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25 -  Billy Club

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 26 - BPD Issue Courtesy Ray Wheatley

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 27 - Presentation Nightstick - Ring Grip is also Fluted

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 28 - Nightstick has a Chicago look to the barrelhead (Note the Ring Groove, then Space and Ring Groove continued much the way a Chicago barrel head would be designed)  

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 29 - Smith & Wesson Billy club

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 30 - 1930's W S Darley Club, at the time this hand turned, Hickory Police Club, sold for a whopping 87¢ and if you sent cash; you would save a gigantic 3% bringing your cost down to around 85¢ (these came in a blond or dark stain

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31 - Vintage Policeman's Billy Club from the estate of the late Welsh/American 
entertainer/actress, Tessie O'Shea. This hardwood Police Nightstick 
Measures approximately 22.5" x 1.25" in diameter; the leather strap (no swivel).
Mrs. O'Shea was in Bedknobs and Broomsticks as well she played herself in The Blue Lamp

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32 - Chicago Stick

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33 Baltimore Police Prototype - Marked BCPD 131

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 34 - Thin Blue Line Stick, turned in a Carl Hagen design. This came about after a dream. I woke up thinking about it and contacted K& I Plastic's Jim Brock I explained the idea in which I dreamt I laminated a piece of wood stained Blue between two Black stained blocks of wood and turned a thin blue line stick. I told him about this around 9 am and by noon he had a mock up by the end of the day he had turned the stick, and by the end of the week, it was at my doorstep. Now he makes them in any color a customer might want, The Thin Blue Line is popular, but the Harley Black and Orange isn't far behind.

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35 - Chicago Officer's stick

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 36 - Joe Hlafka Stick purchased from Joe in 1987 for $12.50

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 37 - Ed Bremer stick Authentic  DSC5131

38 - BPD ISSUE Re-Make Courtesy Jim Brock

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39 -  Purpleheart Wood Espantoon - Courtesy Chase Armington & Elite Espantoons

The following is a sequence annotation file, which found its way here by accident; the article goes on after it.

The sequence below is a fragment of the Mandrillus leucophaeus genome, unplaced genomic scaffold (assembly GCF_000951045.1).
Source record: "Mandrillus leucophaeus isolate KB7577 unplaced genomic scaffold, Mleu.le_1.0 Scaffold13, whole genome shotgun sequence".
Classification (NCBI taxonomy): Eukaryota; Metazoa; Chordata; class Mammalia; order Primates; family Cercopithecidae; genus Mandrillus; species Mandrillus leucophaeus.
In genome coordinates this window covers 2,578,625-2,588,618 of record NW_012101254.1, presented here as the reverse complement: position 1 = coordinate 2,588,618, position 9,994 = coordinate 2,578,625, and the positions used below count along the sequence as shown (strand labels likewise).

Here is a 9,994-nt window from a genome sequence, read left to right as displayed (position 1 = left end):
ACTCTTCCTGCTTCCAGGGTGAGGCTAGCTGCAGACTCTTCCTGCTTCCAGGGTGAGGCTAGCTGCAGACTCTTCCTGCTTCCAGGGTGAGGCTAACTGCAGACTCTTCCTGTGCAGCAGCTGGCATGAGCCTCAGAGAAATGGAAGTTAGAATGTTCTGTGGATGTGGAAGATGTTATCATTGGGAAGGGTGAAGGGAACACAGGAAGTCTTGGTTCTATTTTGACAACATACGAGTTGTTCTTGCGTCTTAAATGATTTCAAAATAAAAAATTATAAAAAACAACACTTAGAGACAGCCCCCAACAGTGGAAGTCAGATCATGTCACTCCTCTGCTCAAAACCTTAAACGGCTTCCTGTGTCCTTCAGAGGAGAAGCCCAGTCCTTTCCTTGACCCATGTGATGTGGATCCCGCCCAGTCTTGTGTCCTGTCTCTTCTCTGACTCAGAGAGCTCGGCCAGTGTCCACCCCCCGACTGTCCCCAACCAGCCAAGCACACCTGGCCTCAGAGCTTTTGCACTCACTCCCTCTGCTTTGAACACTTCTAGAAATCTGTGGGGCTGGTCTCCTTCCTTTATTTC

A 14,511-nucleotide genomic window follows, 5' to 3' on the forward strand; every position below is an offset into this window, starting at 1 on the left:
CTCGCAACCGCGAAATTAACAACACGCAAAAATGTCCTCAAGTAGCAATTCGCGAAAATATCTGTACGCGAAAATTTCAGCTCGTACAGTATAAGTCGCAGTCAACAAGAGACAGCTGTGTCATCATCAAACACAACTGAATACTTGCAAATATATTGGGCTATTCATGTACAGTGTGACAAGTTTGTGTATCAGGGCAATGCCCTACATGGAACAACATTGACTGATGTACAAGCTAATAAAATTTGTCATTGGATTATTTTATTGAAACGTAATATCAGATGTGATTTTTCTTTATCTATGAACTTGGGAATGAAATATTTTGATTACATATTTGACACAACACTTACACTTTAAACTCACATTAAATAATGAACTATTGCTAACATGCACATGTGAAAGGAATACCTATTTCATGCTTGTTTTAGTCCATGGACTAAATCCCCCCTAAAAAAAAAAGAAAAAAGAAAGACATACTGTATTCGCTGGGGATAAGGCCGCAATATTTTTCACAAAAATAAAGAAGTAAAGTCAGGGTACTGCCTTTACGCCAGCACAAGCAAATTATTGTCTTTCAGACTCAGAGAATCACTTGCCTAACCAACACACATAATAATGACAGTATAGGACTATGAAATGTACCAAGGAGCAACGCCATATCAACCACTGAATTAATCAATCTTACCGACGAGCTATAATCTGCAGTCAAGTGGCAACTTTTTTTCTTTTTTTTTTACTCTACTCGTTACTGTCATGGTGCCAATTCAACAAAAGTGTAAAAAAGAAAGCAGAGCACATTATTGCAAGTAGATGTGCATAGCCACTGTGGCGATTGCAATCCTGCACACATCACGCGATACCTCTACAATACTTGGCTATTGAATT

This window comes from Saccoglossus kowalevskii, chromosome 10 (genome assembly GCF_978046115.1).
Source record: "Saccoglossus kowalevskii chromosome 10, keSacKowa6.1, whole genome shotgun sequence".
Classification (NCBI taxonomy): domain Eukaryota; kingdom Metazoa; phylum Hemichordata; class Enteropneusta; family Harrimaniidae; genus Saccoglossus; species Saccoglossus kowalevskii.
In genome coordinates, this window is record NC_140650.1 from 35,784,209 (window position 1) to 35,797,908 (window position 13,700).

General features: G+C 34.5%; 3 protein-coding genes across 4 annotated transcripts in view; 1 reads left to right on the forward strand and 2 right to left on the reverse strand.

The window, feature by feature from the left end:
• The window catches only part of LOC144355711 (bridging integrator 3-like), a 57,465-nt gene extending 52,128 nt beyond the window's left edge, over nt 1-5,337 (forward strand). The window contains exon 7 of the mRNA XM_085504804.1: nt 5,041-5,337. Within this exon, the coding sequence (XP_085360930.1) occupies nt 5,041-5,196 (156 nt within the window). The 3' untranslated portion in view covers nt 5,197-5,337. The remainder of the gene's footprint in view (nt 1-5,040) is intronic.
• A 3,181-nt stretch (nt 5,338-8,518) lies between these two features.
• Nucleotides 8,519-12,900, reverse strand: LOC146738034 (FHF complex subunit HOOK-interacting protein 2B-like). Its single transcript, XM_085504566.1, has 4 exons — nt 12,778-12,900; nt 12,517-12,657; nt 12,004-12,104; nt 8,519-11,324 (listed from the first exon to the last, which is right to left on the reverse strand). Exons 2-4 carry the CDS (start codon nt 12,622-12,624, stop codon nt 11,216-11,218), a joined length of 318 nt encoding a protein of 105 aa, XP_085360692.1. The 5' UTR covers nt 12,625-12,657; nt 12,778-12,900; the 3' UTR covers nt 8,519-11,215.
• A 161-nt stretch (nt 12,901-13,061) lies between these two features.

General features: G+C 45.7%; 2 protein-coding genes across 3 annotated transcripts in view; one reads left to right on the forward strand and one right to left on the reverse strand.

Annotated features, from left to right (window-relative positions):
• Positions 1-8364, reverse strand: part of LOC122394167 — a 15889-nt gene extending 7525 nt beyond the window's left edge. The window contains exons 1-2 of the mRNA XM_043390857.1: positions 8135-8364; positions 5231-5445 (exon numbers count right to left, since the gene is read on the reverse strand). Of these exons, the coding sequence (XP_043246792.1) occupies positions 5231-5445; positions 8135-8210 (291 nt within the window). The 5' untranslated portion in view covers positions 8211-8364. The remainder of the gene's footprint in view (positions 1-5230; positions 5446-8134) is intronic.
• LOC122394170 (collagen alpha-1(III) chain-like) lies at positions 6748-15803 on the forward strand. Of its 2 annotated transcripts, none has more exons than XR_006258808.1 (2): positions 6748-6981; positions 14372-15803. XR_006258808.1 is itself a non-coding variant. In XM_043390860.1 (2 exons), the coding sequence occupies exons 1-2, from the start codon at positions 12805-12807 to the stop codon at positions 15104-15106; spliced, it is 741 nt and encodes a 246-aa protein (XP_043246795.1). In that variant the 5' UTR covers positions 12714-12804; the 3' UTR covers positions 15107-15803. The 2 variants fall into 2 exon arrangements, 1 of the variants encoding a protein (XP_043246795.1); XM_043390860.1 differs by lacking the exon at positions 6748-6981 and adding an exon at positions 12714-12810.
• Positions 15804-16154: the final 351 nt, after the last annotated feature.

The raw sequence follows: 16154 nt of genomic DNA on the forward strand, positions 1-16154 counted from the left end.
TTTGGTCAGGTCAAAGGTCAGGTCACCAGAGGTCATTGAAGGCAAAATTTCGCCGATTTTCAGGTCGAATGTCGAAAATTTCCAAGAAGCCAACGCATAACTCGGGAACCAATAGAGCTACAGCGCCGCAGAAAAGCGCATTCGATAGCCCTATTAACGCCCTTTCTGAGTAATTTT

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40 - Baltimore Officer's Stick

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41 -  Smith & Wesson Billy Club

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42 -  M1944- MP Billy Club

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43 - Carl Hagen Espantoon Re-make - Courtesy Jim Brock

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44 -  Carl Hagen Espantoon Authentic

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45 - BPD Issue (Billy club style)

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46  - BPD Issue Style Espantoon with 6 Inlaid Diamonds to Represent The Baltimore Six 

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  47 - BPD Issue

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  48 - BPD Officer's stick

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 49 - Officer's Stick Baltimore

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 50 - Truncheon
This is known as a "Fingerlock Grip" and was Courtesy Basil Wilson DSC5144

 51 - Billy Club

 DSC5145  52  - - Day Stick

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 53 - WWII Baton

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 54 - Daystick

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 55 - Presentation Stick = Courtesy Bobby Brown

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 56 - Billy club

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 57 - Knobkierie 1930's/40's shipped from Carmeil Isreal - to us for our Museum they are from the 1930's-40's and the British Mandate Period of Palestine  - Shipped to us from carmeil, Israel - A Knobkierie, also spelled knobkerrie, Knopkierie or knobkerry, is a form of club used mainly in Southern and Eastern Africa. Typically they have a large knob at one end and can be used for throwing at animals in hunting or for clubbing an enemy's head. The knobkierie is carved from a branch thick enough for the knob, with the rest being whittled down to create the shaft. This is about 16" long the knob at the end is about the diameter of a golf ball. The name derives from the Afrikaans word KNOP, meaning KNOT or BALL and the Nama (one of the Khoekhoe languages) word KIERIE, meaning cane or walking stick. The name has been extended to similar weapons used by the natives of Australia, the Pacific islands, and other places. Knobkieries were an indispensable weapon of war, particularly among southern Nguni tribes such as the Zulu (as the IWISA) and the Xhosa. Knobkieries was occasionally used during World War I The weapon also being carried by British soldiers in Siegfried Sassoon's fictionalized autobiography. During the Apartheid era in South Africa, they were often carried and used by protesters and sometimes by the police opposing them. The Knobkierie is still widely used and carried, especially in rural areas, while in times of peace it serves as a walking or swagger-stick. The head, or knob, is often ornately carved with faces, or shapes that have symbolic meaning. The knobkierie itself serves this function on the current South African Coat of Arms, and on the "Order of Mendi" for Bravery. A KNOBKIERIE also appeared on the flag of Lesotho 1987-2006, the Coat of Arms of Lesotho since its independence in 1966 as well as the Coat of Arms of the Republic of Ciskei.